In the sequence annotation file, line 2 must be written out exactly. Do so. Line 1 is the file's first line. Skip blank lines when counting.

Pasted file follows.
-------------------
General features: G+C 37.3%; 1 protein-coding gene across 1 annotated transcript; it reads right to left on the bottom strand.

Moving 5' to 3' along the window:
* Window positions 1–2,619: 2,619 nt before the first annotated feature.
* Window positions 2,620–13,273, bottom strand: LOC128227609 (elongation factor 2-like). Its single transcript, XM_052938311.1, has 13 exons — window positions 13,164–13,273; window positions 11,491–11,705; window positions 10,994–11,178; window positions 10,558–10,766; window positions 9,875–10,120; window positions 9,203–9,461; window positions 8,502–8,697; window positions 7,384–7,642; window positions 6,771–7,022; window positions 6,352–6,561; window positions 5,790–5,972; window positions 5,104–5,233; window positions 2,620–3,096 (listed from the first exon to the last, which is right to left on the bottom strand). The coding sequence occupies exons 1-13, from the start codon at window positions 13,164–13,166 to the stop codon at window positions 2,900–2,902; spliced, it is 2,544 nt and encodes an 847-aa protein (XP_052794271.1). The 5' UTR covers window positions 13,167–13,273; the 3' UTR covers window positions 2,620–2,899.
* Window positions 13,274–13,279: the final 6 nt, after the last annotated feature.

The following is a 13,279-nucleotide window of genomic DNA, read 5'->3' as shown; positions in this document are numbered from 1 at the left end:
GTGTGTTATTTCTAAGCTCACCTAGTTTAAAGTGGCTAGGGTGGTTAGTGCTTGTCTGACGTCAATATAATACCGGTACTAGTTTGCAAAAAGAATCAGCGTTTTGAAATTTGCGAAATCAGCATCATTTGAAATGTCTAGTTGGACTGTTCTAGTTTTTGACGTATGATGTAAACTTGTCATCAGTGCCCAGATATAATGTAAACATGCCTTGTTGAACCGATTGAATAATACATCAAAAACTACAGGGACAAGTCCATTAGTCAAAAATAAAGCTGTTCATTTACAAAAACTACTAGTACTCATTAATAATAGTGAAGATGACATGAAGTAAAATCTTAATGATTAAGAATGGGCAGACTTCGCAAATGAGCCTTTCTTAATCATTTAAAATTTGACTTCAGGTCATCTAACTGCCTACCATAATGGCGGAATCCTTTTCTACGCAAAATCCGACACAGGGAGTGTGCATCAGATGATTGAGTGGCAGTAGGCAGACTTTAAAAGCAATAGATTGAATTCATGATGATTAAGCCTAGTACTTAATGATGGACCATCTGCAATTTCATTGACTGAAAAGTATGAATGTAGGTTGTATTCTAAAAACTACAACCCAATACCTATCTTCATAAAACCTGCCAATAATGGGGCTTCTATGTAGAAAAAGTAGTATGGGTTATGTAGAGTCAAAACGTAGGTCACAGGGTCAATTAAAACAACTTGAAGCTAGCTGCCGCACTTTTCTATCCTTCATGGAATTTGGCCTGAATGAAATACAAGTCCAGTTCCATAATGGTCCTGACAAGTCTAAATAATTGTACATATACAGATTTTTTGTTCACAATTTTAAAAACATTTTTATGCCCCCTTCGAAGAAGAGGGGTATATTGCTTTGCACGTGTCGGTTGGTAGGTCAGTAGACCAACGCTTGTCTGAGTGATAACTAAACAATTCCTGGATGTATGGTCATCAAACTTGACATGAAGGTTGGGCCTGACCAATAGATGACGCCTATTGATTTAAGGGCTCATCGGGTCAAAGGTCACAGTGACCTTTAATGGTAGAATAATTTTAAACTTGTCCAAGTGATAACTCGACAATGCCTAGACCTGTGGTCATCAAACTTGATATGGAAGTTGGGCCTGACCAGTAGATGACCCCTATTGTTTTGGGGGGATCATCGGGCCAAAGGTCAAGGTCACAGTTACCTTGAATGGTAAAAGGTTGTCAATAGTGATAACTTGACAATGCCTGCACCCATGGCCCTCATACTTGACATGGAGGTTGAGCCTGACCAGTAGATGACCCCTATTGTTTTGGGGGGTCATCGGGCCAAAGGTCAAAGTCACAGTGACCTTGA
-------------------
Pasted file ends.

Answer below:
Moving 5' to 3' along the window: